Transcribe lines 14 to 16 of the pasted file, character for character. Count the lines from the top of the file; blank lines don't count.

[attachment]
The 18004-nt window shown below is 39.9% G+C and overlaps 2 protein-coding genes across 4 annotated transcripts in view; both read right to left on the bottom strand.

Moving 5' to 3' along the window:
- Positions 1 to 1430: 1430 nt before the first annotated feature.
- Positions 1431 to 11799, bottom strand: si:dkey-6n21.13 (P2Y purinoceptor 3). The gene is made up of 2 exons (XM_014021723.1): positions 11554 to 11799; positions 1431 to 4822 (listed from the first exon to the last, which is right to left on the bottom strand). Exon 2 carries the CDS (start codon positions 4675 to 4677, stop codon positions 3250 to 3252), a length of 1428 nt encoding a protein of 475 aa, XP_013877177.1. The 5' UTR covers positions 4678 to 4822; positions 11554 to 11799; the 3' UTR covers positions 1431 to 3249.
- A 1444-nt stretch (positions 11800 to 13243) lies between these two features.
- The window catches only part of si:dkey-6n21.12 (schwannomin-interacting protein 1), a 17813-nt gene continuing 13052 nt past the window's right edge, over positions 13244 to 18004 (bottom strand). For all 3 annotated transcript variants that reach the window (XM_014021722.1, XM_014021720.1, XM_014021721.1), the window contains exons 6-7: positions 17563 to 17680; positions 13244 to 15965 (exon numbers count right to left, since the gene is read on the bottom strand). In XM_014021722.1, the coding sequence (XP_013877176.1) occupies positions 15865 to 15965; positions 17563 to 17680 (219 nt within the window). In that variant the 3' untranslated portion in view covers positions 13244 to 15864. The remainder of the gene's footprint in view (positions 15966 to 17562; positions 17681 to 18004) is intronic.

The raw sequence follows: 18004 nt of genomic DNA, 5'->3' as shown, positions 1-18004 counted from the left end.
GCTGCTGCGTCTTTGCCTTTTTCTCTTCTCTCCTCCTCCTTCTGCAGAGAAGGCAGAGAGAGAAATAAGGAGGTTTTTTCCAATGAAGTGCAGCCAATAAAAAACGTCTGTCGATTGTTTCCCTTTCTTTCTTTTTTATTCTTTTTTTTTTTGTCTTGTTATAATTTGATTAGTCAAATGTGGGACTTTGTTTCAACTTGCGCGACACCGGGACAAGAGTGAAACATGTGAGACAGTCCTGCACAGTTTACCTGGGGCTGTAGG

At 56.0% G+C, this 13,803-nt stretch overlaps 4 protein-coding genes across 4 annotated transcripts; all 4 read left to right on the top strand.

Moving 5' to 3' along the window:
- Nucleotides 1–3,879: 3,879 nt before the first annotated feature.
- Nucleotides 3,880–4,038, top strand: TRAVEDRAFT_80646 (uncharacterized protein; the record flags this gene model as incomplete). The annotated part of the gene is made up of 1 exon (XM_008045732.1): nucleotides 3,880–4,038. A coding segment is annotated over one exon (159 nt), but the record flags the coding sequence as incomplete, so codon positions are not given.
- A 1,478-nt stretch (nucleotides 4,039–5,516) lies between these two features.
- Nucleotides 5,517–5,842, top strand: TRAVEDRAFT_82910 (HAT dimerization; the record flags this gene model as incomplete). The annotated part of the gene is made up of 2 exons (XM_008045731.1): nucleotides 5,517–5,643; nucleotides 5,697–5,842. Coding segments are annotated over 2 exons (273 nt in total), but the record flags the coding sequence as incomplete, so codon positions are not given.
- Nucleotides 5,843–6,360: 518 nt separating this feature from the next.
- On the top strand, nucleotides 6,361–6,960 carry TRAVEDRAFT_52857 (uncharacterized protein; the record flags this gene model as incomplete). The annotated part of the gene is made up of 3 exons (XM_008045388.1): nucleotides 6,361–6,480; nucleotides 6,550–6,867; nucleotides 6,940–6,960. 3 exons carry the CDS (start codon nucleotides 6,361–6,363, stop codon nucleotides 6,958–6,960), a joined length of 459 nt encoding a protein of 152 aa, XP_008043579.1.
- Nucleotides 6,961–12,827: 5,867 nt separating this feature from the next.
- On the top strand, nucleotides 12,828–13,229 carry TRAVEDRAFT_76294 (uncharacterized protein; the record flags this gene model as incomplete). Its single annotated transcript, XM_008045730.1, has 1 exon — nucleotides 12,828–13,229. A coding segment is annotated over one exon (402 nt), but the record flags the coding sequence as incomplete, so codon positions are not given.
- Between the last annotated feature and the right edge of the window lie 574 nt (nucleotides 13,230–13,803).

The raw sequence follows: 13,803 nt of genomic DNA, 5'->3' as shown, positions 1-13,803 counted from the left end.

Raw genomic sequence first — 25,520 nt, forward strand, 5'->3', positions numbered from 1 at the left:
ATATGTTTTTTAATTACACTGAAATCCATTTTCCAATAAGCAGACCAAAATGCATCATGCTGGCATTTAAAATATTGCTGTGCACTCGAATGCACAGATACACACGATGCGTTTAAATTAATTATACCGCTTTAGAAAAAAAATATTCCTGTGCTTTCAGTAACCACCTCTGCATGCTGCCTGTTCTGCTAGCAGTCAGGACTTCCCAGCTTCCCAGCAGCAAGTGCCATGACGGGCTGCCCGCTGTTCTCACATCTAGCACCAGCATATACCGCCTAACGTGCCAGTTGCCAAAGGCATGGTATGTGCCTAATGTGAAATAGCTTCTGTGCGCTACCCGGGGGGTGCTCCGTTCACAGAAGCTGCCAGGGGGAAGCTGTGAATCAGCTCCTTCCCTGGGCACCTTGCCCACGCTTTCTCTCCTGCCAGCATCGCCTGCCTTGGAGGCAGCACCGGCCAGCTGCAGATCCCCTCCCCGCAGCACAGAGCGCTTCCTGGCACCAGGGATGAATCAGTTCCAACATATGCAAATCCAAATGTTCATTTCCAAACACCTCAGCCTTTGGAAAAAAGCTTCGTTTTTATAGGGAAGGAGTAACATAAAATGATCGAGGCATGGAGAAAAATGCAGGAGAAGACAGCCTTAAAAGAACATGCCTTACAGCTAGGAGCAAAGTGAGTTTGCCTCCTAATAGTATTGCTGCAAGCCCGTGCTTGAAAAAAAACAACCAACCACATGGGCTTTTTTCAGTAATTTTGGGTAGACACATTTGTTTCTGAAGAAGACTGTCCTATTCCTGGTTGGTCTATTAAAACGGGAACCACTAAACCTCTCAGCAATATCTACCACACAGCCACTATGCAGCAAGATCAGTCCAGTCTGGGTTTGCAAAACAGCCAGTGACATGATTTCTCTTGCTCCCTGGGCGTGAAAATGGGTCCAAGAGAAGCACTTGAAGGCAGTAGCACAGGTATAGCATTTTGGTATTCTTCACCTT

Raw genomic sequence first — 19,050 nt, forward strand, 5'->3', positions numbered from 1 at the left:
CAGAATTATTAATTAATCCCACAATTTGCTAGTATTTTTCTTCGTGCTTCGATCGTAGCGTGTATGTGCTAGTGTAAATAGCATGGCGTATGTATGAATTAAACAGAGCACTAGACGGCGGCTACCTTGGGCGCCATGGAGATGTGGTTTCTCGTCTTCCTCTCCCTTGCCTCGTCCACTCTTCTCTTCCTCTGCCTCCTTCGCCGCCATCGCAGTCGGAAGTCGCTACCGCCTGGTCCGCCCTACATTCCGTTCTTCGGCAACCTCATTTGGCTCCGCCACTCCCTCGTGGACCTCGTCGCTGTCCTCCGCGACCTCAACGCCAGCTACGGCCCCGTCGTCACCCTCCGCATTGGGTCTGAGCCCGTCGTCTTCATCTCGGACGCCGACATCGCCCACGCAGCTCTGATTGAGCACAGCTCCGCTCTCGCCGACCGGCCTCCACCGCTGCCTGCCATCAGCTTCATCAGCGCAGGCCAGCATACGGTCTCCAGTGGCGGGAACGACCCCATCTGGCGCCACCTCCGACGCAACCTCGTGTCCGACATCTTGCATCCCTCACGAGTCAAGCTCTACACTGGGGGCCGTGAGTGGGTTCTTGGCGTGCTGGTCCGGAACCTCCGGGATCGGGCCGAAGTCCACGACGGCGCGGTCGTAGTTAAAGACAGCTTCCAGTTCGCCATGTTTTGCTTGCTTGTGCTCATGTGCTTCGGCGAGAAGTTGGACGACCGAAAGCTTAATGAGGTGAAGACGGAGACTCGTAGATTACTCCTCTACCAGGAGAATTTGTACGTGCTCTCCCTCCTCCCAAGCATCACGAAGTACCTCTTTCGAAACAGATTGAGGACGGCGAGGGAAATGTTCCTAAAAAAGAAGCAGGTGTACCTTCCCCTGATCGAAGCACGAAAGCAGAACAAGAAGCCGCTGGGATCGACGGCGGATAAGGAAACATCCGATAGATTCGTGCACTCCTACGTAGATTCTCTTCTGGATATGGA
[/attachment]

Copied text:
- Nucleotides 5,517–5,842, top strand: TRAVEDRAFT_82910 (HAT dimerization; the record flags this gene model as incomplete). The annotated part of the gene is made up of 2 exons (XM_008045731.1): nucleotides 5,517–5,643; nucleotides 5,697–5,842. Coding segments are annotated over 2 exons (273 nt in total), but the record flags the coding sequence as incomplete, so codon positions are not given.
- Nucleotides 5,843–6,360: 518 nt separating this feature from the next.
- On the top strand, nucleotides 6,361–6,960 carry TRAVEDRAFT_52857 (uncharacterized protein; the record flags this gene model as incomplete). The annotated part of the gene is made up of 3 exons (XM_008045388.1): nucleotides 6,361–6,480; nucleotides 6,550–6,867; nucleotides 6,940–6,960. 3 exons carry the CDS (start codon nucleotides 6,361–6,363, stop codon nucleotides 6,958–6,960), a joined length of 459 nt encoding a protein of 152 aa, XP_008043579.1.